Don’t forget the “benefit scroungers”

A post from a different country and a different year, but I think it still makes some pertinent points.

I, for one, do not like benefit scroungers – but I really believe that the problem cannot be solved by quick and easy methods. It’s all right to say “make them work” but many of the people who live on benefits have NEVER worked. Sometimes for two or three generations.

Can you tell me who is going to employ them? If I were running a business I wouldn’t employ anyone who has never worked – people with no skills and nothing to offer. It would be a bad investment. So then people say “the government should make them work”. How? By forcing the workshy on to employers? That won’t work either.

As an employer I would bitterly resent being forced to employ someone who has never understood or participated in the work ethic. So should the government create jobs for benefit claimants? Maybe – but that would involve spending huge amounts of taxpayer’s money – at a time of cutbacks and austerity measures.

No… I’m afraid benefit scroungers are with us for some time yet. They are a lost generation.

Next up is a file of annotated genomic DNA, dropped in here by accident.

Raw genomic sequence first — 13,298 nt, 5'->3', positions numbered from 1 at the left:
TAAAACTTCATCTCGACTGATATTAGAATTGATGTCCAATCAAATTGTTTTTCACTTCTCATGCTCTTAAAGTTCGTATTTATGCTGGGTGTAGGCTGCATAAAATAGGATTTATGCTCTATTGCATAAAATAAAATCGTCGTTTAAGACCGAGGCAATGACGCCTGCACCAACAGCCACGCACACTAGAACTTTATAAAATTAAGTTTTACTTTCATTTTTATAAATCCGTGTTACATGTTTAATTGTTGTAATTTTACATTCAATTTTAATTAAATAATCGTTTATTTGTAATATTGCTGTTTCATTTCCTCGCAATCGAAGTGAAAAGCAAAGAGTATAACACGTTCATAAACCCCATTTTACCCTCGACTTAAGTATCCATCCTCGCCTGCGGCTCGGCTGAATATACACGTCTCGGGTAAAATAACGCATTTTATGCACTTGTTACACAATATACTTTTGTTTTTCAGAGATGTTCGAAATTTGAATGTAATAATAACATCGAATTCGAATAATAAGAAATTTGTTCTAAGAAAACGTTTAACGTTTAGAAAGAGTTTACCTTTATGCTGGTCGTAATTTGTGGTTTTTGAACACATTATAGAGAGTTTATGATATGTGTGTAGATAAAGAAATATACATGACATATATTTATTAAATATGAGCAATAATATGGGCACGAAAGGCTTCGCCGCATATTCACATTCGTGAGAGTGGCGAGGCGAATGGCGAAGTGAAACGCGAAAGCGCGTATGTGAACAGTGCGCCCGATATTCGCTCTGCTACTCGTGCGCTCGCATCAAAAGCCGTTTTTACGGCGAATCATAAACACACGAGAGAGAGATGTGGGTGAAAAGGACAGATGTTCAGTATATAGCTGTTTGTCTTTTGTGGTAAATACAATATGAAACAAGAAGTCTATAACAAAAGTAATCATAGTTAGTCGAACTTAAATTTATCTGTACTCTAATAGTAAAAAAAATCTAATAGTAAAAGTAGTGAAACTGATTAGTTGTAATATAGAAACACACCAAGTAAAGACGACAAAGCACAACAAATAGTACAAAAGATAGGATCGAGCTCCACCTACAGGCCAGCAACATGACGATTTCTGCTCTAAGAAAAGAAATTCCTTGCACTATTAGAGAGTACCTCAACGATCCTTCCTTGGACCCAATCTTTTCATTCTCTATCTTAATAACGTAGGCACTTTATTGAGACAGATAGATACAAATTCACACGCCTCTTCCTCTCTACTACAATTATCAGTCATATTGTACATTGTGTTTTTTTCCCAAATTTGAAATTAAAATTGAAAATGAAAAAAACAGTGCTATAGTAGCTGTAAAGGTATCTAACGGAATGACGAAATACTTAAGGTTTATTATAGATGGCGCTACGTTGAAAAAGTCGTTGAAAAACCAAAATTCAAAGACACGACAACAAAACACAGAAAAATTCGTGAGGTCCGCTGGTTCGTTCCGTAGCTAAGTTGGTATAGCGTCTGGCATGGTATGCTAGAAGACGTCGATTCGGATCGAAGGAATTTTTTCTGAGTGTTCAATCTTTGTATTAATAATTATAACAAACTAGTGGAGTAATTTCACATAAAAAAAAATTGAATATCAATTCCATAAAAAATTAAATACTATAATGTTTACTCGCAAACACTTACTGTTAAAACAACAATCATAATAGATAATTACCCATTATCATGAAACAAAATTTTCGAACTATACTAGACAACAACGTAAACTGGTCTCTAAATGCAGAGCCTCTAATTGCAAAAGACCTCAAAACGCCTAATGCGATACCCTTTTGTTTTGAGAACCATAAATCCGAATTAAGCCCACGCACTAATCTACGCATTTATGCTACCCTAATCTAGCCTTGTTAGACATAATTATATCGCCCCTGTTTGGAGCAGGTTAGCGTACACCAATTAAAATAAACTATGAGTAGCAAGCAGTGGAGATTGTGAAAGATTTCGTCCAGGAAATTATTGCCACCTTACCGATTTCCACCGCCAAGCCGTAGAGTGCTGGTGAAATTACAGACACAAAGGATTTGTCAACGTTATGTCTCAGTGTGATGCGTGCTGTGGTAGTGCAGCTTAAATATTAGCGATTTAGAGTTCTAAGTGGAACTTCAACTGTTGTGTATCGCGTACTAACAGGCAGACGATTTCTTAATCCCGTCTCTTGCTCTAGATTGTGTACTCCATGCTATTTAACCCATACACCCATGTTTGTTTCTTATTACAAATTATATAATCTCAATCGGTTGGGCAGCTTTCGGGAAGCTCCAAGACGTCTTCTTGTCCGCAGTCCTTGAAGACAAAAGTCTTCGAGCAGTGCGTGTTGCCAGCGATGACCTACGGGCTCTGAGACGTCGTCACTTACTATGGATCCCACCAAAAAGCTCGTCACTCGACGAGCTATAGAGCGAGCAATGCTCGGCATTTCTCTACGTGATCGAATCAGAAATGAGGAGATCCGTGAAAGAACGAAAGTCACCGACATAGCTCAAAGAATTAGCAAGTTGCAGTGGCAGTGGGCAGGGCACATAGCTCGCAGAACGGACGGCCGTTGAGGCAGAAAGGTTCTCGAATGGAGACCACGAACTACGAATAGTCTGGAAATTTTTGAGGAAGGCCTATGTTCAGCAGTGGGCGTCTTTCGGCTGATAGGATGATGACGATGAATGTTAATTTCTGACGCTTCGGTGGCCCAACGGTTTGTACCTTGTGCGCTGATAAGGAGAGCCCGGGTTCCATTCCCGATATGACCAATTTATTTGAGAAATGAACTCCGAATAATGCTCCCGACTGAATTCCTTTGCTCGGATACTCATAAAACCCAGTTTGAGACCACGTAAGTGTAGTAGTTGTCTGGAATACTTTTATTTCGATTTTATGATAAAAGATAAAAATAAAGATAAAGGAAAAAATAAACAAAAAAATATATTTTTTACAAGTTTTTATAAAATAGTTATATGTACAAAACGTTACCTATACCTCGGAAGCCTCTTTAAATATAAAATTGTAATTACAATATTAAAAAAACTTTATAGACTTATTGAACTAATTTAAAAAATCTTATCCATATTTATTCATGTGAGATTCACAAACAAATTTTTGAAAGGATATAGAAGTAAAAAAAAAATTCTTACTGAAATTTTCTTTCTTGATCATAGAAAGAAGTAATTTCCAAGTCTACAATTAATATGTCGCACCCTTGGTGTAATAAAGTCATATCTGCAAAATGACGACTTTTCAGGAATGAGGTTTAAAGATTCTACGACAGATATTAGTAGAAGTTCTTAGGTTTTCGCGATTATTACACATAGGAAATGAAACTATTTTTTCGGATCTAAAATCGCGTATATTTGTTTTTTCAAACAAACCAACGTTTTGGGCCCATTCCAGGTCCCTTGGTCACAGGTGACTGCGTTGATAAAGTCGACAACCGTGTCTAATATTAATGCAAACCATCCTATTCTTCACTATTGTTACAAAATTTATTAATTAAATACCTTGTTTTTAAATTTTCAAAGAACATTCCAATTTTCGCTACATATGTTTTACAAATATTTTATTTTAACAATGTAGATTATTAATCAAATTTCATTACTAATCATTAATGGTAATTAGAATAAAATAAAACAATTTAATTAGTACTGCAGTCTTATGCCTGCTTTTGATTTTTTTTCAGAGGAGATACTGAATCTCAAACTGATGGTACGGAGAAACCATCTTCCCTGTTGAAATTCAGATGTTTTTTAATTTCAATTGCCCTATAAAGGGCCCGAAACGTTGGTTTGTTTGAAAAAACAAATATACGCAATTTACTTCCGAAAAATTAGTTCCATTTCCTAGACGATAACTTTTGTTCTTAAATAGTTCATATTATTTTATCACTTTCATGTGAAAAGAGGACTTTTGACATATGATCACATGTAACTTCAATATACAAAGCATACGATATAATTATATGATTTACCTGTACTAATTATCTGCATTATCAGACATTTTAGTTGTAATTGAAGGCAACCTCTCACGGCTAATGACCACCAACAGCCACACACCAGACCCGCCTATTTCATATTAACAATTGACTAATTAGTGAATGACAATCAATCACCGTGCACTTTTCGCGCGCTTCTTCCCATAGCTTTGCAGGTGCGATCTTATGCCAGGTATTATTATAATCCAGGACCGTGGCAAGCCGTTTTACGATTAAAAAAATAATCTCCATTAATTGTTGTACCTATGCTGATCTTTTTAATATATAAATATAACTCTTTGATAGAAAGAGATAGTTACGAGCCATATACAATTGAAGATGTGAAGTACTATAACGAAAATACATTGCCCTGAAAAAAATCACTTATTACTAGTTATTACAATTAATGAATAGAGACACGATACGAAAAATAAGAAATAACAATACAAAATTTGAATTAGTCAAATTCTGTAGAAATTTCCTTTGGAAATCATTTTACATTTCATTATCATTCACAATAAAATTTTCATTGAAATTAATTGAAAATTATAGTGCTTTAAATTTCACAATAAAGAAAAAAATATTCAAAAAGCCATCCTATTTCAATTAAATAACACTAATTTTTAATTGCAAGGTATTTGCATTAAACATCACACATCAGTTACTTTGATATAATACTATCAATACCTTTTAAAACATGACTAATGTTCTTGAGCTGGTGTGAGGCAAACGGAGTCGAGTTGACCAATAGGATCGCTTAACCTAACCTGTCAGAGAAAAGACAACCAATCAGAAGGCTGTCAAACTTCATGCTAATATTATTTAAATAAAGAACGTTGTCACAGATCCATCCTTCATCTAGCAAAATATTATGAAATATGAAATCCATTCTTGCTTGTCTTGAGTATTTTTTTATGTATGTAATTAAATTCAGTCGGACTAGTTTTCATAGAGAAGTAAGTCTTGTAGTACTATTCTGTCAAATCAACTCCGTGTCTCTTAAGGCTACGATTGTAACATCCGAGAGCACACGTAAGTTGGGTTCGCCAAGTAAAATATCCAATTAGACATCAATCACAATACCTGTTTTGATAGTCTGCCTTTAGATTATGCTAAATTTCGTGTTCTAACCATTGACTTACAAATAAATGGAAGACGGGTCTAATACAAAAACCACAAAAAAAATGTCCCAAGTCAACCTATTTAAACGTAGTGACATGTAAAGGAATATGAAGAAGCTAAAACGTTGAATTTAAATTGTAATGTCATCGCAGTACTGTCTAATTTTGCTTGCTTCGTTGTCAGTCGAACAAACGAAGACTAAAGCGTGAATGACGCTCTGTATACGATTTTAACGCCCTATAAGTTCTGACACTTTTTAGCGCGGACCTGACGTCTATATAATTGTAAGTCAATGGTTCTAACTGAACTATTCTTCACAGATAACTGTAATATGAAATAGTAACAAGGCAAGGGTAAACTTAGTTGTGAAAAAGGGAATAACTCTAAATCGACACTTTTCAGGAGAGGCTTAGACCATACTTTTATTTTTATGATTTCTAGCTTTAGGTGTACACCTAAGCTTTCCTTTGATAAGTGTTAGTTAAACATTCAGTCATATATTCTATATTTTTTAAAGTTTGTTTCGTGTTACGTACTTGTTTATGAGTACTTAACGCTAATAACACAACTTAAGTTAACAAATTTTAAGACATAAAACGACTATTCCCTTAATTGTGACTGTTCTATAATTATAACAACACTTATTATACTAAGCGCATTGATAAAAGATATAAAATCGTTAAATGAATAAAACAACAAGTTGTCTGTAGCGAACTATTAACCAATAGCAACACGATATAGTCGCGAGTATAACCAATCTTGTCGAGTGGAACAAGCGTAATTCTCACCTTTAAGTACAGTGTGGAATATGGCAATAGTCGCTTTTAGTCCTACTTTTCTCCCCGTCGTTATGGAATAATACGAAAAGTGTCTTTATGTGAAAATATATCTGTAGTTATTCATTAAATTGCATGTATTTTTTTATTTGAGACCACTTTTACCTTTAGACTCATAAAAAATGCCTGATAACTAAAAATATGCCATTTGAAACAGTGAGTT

We need to focus on youngsters who are still at school – to make sure they have the skills to be employable and to become full and valued members of society.

To an extent I agree with that.

Those who least want to work will often be those who employers least want to employ.

And we should be doing as much as we can to ensure people leave scholl with employable skills and productive aspirations.

But we shouldn’t ignore and turn our backs on those caught in benefit traps. Some may well be unlikley to ever get or jobs, we have to accept a level of unemployability, and society has a responsibility to provide support forn them.

There are people stuck on benefits, through less than helpful upbringings, bad choices or bad luck, that genuinely want to better lives for themselves.

We should be willing to help them take steps to greater self sufficiency and ambition.


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